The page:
Veneita was a character who had guts and determination aplenty and I suppose she was a woman way ahead of her times. She wasn't under any man's thumb - kept to the house and left to deal with child rearing, instead she had a vision and would stop at nothing and let no obstacle hinder her path until she had achieved her goal which would leave her family safe and secure. Right from the moment her family arrived in London to a whole new world of hustle and bustle which was in sharp contrast to the quiet, quaint life they had left Venetia was on a mission and wanted to see her dream become a reality. She was eager to see her plans come to fruition and make a go of the design shop. A shop which had not been seen before by many of the upper classes but if it took off Venetia and her family would be made for life. But the path to success never does run smooth and there are challenges and opposition aplenty.
I felt Charlotte Betts knew her time and place very well and had done endless research into all aspects of this book. The finer details were indepth and helped create an overall sense of the time and what the characters experienced. The London of 1814 was very different to the city that exists now and I felt through reading this story I learned so much. The street on which the shop is located had a real community feel about it and with persuasion they could pull together as a shadow did hang over the shopkeepers. I won't mention exactly what it is but I did think it helped bring the story even more to life. If the story had just a sole focus of Venetia setting up the shop it would have been boring but having barriers and danger seemingly lurking at every corner added that extra bit of spice and complexity to the story which made it that extra special. All the historical aspects were riveting and I found it fascinating to learn of all the different shops as everything can often be found under one roof these days. People had to go various shops to get what they wanted and Venetia hoped her shop would add something unique and different to what was already there. Unfortunately other forces were at work and there was a sinister undertone to the story which I believe was necessary as life in the big city at that time was tough for everybody.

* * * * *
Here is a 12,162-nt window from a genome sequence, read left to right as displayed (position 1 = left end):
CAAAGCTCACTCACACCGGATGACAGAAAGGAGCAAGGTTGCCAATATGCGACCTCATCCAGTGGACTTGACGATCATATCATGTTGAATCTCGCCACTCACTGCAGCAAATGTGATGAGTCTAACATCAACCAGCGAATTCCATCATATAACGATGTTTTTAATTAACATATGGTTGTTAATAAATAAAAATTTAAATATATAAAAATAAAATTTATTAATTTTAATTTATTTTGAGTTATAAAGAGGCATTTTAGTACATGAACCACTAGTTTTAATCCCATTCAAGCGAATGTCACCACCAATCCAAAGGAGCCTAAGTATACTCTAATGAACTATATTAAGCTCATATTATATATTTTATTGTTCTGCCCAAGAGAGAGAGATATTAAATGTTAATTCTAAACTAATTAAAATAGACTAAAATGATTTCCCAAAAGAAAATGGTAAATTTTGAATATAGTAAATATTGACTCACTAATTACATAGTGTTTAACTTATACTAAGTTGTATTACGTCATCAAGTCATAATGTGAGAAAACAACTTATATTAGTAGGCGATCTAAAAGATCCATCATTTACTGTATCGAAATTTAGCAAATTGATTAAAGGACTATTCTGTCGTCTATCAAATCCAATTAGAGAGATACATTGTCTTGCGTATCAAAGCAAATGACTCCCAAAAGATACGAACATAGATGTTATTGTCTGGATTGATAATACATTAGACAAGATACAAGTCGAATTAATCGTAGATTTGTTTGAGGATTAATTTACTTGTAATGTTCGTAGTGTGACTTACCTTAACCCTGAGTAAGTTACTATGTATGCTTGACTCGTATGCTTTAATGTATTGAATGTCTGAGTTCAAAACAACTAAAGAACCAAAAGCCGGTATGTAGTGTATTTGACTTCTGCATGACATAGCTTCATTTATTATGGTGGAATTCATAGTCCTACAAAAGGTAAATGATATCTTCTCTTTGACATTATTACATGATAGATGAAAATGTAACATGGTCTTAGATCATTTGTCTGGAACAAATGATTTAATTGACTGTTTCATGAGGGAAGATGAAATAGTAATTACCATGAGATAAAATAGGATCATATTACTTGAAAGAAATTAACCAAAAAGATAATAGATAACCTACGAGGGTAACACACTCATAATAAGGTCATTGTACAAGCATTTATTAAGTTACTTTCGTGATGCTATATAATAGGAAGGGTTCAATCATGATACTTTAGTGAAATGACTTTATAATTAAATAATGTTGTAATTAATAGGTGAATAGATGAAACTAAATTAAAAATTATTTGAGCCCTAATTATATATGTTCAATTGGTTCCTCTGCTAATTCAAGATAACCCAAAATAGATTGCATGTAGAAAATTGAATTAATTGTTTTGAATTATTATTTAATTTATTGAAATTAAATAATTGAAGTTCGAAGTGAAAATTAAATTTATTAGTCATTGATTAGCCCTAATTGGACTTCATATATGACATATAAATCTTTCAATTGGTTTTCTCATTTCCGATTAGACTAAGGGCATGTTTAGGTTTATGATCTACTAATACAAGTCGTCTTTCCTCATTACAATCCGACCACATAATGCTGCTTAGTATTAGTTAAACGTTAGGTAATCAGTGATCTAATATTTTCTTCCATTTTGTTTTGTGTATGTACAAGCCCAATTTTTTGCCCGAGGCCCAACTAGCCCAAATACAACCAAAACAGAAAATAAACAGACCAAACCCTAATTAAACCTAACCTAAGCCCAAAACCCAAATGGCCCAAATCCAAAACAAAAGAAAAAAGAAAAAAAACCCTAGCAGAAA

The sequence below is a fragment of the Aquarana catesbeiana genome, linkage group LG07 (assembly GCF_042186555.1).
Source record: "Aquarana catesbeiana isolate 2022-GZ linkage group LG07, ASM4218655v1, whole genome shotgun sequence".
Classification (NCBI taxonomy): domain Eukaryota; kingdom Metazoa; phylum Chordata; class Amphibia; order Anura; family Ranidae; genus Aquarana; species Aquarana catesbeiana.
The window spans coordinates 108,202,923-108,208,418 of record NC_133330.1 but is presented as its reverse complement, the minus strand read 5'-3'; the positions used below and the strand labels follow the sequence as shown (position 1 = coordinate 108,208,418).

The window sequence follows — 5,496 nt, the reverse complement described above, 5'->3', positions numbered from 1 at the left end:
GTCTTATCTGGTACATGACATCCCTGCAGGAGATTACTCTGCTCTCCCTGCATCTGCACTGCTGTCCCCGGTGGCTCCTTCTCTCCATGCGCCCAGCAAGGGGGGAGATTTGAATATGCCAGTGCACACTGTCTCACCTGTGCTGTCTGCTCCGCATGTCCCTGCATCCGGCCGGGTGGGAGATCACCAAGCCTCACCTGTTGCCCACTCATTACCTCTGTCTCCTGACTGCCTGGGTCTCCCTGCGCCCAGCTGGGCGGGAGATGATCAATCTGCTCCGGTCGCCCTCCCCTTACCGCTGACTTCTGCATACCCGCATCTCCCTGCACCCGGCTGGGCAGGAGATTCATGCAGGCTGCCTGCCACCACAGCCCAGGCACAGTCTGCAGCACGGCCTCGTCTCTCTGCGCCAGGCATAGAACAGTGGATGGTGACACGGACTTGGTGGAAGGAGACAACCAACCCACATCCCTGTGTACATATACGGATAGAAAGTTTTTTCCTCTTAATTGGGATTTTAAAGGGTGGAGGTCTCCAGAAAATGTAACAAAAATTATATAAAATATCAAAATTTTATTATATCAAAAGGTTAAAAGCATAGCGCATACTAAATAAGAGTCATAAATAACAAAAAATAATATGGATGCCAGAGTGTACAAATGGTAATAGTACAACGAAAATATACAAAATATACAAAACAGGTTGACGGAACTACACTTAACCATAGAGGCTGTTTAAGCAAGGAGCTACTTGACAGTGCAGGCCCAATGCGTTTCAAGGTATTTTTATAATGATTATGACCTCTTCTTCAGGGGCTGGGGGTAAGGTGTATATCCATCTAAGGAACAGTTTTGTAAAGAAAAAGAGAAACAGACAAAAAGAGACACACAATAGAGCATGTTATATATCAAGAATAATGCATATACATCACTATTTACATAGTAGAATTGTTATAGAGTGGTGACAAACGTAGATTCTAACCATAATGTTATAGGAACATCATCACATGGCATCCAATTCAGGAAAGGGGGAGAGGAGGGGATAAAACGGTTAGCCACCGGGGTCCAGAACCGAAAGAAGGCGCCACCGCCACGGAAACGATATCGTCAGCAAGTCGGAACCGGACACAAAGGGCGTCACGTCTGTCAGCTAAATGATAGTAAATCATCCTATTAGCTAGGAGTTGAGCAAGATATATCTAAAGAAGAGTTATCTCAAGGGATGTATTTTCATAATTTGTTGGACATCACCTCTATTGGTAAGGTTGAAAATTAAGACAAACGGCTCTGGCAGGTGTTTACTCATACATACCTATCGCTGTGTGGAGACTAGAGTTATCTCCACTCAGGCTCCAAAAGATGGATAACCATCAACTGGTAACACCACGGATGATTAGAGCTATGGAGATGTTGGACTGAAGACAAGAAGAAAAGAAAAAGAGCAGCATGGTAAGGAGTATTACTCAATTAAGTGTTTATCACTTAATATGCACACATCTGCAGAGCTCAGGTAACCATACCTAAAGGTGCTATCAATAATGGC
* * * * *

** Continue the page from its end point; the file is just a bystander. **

Charlotte Betts highlighted to brilliant effect the differences between the upper and lower classes of that time. Those at the top had a good life with servants at their beck and call and money appeared to be no object when it came to decorating their homes. If they didn't have that desire to keep up appearances Venetia wouldn't have had any business. But it was the inclusion of Venetia's servant Kitty that was a real bonus to this story as she gave us an insight into the more seedier aspects of life in a big city. How things weren't all a bed of roses for everybody and how there was an underworld thriving with hands in every pie. Kitty herself was naive when leaving Kent, she believed the streets of London were paved with gold and it would be easy to make one's fortune. But she soon realised that couldn't be further from the truth as she experienced the highest of highs but also the most harrowing of lows. I did enjoy Kitty as a character and as the story developed she played a vital role. I'd love to say she was fiercely independent but I did feel she hung onto the coat tails of others until she was forced through circumstances to grow up and face realities and use her initiative to resolve a hideous situation. In a way I understood Kitty more so than Venetia and enjoyed her story more but that's not to say I disliked Venetia as she had so many admirable qualities.
The book was moving along at a steady pace but things were really ramped up towards the end and you needed to keep your wits about you to keep track of everything going on but I loved every minute of it. There was real adventure and a sense of working together, sort of like good overcoming evil and triumphing in the face of adversity. No one one was going to let terror, danger, sheer grid and evilness rule in any circumstances no matter what hurt and destruction had to be undertaken first. The House in Quill Court is not my favourite novel from Charlotte Betts but I still thought it was a really good read. The pace was frantic towards the end and almost became like an action adventure novel.
I liked how the focus of this book wasn't all about love and romance and finding the ideal man and going through courtships etc. Other Regency books have dealt with that time and time again. Yes we have a smidgen of romance thrown in that is obvious but it wasn't the entire focus for the novel as it would have been too routine and formulaic. Instead Charlotte Betts concentrated on bringing the period to life in an easy yet exciting way that would keep her readers keen to discover the truth in more ways than one. There were twists and turns aplenty in the final chapters and I had a niggling suspicion surrounding one thing but was left open mouthed when the final outcome was revealed but in a real good way as I love the wool being pulled over my eyes. There is a short story called Christmas at Quill Court and although it doesn't follow the same characters I would be interested to read it as I believe Charlotte has done an excellent job with this story and as always has left me looking forward to what time and place we shall visit next.
I'd like to thank Clara at Little Brown for sending me a copy of The House in Quill Court and Emma for reviewing it for the blog.